The Dutch populist leader Geert Wilders is hoping to make the first gains for a new alliance of Eurosceptic and anti-immigration parties in the European Parliament, with his Party for Freedom (PVV) forecast to take up to 23 per cent of the vote.
The Netherlands and Britain, the first countries to vote, have had very similar election campaigns. Concerns over the economy and immigration, and mistrust in the EU have pushed up support for the PVV, although Mr Wilders’ recent outburst about the country’s Moroccan community dented support.
Opinion polls suggested two liberal parties and the PVV were competing to send the most MEPs to Brussels. One projection earlier in the week by the current affairs show EenVandaag suggested that the PVV could win with six lawmakers, but others put Mr Wilders’ party on three or four seats. There are fears that a surge in protest votes after the battering of the euro crisis could bring an unprecedented number of anti-EU MEPs to the assembly.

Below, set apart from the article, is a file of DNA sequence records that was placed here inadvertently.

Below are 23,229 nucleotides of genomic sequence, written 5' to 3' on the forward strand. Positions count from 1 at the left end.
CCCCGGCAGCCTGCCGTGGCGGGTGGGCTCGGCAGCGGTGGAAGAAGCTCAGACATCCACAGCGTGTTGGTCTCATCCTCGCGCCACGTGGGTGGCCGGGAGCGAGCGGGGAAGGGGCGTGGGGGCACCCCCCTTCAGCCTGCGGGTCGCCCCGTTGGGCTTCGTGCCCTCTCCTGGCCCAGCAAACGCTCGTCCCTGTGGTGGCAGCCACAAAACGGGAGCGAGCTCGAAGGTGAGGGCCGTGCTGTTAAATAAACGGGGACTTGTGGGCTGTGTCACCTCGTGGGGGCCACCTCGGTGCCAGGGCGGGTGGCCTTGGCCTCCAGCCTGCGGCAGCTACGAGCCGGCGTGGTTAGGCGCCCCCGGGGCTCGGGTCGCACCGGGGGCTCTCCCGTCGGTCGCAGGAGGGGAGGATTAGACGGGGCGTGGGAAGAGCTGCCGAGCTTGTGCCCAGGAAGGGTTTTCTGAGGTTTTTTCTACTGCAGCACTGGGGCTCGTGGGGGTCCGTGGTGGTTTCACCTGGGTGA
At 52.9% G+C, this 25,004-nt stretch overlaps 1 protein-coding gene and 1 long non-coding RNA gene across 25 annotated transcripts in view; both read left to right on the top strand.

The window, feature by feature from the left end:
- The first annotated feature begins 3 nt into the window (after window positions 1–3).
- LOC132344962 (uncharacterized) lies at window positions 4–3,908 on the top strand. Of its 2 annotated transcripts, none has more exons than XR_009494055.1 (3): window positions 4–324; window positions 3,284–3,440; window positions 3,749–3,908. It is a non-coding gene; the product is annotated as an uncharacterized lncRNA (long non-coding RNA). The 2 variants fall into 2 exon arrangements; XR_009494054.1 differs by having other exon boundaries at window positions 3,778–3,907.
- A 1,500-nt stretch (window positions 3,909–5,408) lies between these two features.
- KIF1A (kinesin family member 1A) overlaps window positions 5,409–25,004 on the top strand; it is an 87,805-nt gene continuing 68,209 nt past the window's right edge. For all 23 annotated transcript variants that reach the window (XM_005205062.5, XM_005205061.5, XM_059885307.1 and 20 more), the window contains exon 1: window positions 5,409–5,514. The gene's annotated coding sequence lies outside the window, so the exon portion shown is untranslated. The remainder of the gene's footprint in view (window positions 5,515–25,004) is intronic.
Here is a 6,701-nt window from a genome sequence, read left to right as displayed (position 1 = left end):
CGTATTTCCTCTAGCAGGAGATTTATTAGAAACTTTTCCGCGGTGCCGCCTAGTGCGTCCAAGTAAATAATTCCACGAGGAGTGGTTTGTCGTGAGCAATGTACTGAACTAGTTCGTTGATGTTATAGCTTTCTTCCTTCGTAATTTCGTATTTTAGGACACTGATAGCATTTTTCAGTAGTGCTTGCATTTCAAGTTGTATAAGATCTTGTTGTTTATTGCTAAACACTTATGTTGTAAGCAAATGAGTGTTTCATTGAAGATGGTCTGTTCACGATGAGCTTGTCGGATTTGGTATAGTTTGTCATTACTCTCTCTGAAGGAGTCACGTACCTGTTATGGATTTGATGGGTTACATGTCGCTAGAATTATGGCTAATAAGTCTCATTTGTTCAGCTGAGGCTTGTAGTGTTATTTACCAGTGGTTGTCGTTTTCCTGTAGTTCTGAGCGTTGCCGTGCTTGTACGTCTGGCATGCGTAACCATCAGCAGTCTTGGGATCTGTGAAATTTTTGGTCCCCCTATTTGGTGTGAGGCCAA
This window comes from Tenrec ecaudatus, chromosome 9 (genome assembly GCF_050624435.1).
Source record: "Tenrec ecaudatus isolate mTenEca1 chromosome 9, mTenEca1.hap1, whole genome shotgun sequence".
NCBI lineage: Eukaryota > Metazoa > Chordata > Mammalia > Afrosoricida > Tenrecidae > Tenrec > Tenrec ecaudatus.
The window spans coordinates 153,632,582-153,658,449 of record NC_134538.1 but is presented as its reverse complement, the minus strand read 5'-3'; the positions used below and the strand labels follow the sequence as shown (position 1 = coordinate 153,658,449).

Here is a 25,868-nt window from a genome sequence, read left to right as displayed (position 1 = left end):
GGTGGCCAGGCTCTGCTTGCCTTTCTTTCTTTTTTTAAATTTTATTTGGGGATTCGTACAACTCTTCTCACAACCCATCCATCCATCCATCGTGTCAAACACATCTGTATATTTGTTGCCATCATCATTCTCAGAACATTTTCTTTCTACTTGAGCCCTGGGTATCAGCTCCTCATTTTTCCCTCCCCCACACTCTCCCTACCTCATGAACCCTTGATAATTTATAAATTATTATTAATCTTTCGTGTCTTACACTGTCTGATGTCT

Some polls suggest that up to 30 per cent of the 751 seats could go to parties on the far left and extreme right. Jean-Claude Juncker, leader of parliament’s centre-right political group, used a final rally to urge EU citizens to “not give your votes to extremist xenophobes or fascists”.
Mr Wilders has formed an alliance with the French politician Marine Le Pen, whose Front National is expected to do well in the European polls. Also on board the far-right alliance are Belgium’s Vlaams Belang and the Austrian Freedom Party.
All aim to get enough MEPs to form a new political bloc in the parliament and disrupt the workings of the EU’s only democratically elected body. The ties that bind the parties are tenuous, however, with Mr Wilders openly criticising Islam and migrant communities – attacks some other populist parties avoid.
In March, Mr Wilders provoked outrage when he asked his supporters if they would like “fewer Moroccans” in the Netherlands. His support immediately fell and one MEP quit the party.
There will also be a close eye on turnout, which has fallen each year since the first Euro polls in 1979. In 2009 it hit a nadir of 42 per cent, but could plummet even further this year as disillusioned voters stay away from the polls.Reuse content